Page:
Funding opportunity

Funding opportunity: Analyse the probation and criminal justice system linked dataset

Apply for funding to analyse the new probation and criminal justice system linked dataset.

You will help improve understanding of the criminal justice system.

You must:

  • have demonstrable experience of working with large datasets
  • be based at a UK research organisation eligible for ESRC funding.

You should be willing to engage with other researchers across the Administrative Data Research UK (ADR UK) partnership, as well as policymakers.

The full economic cost of your project can be up to £130,000. ADR UK will fund 80% of the full economic cost.

Your project can last up to 12 months.

Who can apply

We welcome proposals from individual researchers from eligible research organisations, in line with ESRC’s standard eligibility criteria. See the ESRC research funding guide for further details.

Early career researchers may apply, but they must have a mentor.

Researchers on fixed term contracts are eligible to apply if their institutions are willing to extend their contracts to cover the period of the fellowship.

Joint applications are not permitted for this funding opportunity. However, applications can still include mentorship and research assistance where necessary. The fellow should be the one mainly using and leading on the analysis of the dataset or datasets.

We also welcome letters of support from other organisations, both academic and non-academic, as we are keen to ensure that research is relevant and well-received.

What we're looking for

Applicants must have demonstrable experience of working with large datasets.

They should be willing to engage with other researchers across the ADR UK partnership, as well as policymakers.

Experience of Ministry of Justice data is not essential.

Objectives

We are looking for fellowship proposals that meet the following three objectives:

  • useful research: proposals that will act as ‘pathfinders’ for conducting research and deriving insights from the dataset, and which showcase the potential for policy impact and public benefit
  • useful data: proposals that will develop the data as a useful research resource for future users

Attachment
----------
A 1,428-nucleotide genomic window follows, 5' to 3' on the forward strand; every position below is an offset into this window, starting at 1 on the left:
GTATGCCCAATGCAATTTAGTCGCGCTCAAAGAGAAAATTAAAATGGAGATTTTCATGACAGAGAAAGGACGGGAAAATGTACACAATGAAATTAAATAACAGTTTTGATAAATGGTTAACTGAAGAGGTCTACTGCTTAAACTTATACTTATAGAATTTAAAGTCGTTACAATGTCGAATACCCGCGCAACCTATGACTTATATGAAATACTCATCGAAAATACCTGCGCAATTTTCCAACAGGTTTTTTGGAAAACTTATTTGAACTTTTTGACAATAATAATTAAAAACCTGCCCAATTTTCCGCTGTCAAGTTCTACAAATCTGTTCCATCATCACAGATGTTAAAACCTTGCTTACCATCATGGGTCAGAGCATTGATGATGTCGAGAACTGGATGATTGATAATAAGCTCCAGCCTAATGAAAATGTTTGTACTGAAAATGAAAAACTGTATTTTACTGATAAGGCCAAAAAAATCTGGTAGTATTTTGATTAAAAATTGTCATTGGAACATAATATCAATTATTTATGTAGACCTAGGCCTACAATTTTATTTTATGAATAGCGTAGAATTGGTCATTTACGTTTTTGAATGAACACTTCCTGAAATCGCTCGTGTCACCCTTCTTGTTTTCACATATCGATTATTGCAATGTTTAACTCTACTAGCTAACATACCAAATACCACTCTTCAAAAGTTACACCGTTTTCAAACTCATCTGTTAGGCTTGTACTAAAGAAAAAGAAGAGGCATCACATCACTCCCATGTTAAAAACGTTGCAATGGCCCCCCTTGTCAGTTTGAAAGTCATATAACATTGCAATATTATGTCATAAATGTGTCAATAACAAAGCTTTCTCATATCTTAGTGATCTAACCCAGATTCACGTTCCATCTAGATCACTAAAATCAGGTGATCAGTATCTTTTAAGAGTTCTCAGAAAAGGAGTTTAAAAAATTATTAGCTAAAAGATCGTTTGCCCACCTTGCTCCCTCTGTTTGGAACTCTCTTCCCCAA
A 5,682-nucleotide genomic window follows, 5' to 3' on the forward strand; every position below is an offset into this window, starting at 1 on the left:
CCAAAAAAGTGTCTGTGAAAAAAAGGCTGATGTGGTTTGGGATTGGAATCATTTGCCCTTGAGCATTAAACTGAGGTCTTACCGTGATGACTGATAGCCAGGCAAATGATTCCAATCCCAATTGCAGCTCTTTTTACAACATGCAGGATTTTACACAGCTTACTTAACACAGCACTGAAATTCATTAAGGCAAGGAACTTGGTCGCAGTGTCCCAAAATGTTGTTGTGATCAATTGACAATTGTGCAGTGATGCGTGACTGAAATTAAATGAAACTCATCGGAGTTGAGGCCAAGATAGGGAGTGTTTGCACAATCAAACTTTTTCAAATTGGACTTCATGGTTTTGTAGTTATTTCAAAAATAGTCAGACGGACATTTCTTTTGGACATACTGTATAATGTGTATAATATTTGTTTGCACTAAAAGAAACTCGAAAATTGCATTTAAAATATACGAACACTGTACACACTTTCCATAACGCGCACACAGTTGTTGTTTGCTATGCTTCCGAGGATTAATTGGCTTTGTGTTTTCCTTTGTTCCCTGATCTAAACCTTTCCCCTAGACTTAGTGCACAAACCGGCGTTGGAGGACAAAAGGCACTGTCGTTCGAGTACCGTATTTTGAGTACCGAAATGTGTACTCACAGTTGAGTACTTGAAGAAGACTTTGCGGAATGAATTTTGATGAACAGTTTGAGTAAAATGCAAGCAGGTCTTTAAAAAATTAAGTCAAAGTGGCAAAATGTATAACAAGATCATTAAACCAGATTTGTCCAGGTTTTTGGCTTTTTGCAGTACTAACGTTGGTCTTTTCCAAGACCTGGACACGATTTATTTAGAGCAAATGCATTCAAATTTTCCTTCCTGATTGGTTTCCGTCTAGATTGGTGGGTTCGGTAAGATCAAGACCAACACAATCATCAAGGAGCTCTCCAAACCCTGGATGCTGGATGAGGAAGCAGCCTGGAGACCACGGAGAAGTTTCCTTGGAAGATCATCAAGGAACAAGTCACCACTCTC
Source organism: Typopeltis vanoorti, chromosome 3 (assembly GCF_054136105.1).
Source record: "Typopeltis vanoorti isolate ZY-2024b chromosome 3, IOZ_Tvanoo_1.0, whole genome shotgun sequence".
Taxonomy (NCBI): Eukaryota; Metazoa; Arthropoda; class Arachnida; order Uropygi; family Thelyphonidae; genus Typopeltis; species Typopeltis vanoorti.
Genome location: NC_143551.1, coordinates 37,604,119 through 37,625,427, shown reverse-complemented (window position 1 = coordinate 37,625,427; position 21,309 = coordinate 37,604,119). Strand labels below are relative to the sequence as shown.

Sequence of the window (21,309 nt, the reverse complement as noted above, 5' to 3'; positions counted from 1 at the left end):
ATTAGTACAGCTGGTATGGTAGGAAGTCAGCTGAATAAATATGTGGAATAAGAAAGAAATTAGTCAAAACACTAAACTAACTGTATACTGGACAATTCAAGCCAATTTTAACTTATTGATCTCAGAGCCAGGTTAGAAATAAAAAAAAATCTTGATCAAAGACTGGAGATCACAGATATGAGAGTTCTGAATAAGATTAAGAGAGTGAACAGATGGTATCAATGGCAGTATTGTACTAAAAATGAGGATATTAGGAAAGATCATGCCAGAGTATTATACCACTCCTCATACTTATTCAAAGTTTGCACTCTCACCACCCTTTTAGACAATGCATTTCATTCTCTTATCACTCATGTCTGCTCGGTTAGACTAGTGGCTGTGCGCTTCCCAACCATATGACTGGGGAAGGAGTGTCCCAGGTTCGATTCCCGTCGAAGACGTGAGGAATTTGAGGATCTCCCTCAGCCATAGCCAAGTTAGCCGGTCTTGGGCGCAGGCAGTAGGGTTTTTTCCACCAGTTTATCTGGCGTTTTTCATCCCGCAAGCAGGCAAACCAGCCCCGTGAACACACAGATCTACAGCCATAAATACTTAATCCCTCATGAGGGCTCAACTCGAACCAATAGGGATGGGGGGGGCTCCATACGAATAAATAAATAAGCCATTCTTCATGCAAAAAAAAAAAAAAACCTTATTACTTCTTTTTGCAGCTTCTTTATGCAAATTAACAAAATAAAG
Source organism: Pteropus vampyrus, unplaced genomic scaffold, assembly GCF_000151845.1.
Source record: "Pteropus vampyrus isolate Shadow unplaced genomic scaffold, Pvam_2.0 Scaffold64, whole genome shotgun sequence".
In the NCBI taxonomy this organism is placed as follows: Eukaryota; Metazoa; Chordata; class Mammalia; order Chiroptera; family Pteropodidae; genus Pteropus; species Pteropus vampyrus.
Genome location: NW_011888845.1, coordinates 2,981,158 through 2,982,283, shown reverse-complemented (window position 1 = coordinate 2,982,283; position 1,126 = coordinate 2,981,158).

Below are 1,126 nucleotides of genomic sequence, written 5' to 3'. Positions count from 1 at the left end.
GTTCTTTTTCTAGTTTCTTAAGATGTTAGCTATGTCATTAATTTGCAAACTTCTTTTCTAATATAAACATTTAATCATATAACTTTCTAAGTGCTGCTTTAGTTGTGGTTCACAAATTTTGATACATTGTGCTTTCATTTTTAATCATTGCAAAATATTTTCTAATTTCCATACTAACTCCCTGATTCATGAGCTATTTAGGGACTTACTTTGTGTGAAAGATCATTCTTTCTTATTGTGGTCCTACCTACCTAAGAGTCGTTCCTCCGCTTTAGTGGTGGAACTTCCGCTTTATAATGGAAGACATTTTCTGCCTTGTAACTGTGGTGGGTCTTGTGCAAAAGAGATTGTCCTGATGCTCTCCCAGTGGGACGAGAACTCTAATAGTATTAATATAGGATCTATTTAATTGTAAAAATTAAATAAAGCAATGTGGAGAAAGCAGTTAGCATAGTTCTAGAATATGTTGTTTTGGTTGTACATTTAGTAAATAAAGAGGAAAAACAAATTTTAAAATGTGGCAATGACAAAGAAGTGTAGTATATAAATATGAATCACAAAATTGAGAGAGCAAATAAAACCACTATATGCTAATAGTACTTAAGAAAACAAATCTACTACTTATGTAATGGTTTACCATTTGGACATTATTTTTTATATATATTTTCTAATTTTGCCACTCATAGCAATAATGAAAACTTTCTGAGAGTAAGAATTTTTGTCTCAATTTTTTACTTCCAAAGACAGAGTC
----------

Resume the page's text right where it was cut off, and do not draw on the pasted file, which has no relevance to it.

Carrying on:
• useful engagement: proposals that will foster opportunities between academia, government, the third sector and the public to allow fresh thinking to flourish and maintain public acceptance of the use of data for research purposes.

You should read the general funding opportunity specification (PDF, 340KB) for more information on these objectives.

Research topics

The Ministry of Justice, which is the data owner, has summarised its research interests in relation to this funding opportunity. These are listed below. However, you may also choose to answer other questions.

Research topics that you could develop include, but are not limited to, the following:

Protect the public from harm

Sentencing options, including alternatives to custody

Research questions could include:

  • what factors affect the likelihood of different groups receiving different sentences, including custodial, community or other court disposal sentences? How do sentencing recommendations vary by the availability of different sentencing options?
  • what are the enablers and barriers to effective sentences, including community-based, alternative or short custodial sentences? Are certain types or requirements of sentences, or recommended treatment programmes, more effective for different individuals and groups?
  • how has the use of non-custodial sentencing changed over time?
  • what makes an effective pre-sentence report (PSR)? How do PSRs, including their use of language, affect sentence length, type and consistency? What factors, including judicial views and confidence, influence the use of PSRs, and why has this changed over time?
  • what contributes to effective electronic tagging and monitoring, including sobriety tags and GPS and radio frequency trackers, in protecting the public from harm? Are there specific groups of individuals for whom electronic tagging and monitoring is more effective?
  • how can antisocial, violent and criminal behaviour linked to alcohol and drug use be addressed beyond traditional criminal sentencing?
Custody and custodial arrangements

Research questions could include:

  • what is the impact of home detention curfew, in advance of custodial sentence completion, on individual outcomes and risk to public protection? How can home detention curfew be improved?
  • how do licence periods, conditions and durations affect the potential for recalls? What are the downstream impacts on individual outcomes and risks to public protection?

Reduce rates of reoffending and improve life chances

Research questions could include:

  • how can short periods in custody be made more effective at reducing reoffending? What are the effects of longer custodial sentences on crime?
  • how effective are rehabilitation activity requirements, and in what ways can they be improved?
  • who are the ‘repeat users’ of the criminal justice system? What are their characteristics? How often do they return? How do outcomes change on each return to the criminal justice system?

What we will fund

You may apply for either a part-time or full-time research fellowship, but the recommended minimum is 60% full-time equivalent.

You may also request funding for:

  • salaries, plus nominated research support staff or mentorship time (early career researchers must have a mentor)
  • travel and subsistence
  • engagement or events specific to the project
  • public engagement
  • production of outputs, for example, blogs or policy briefs
  • training.

Please note that priority will be given to proposals that use all the linked datasets, that is, prisons, probation and Crown Court.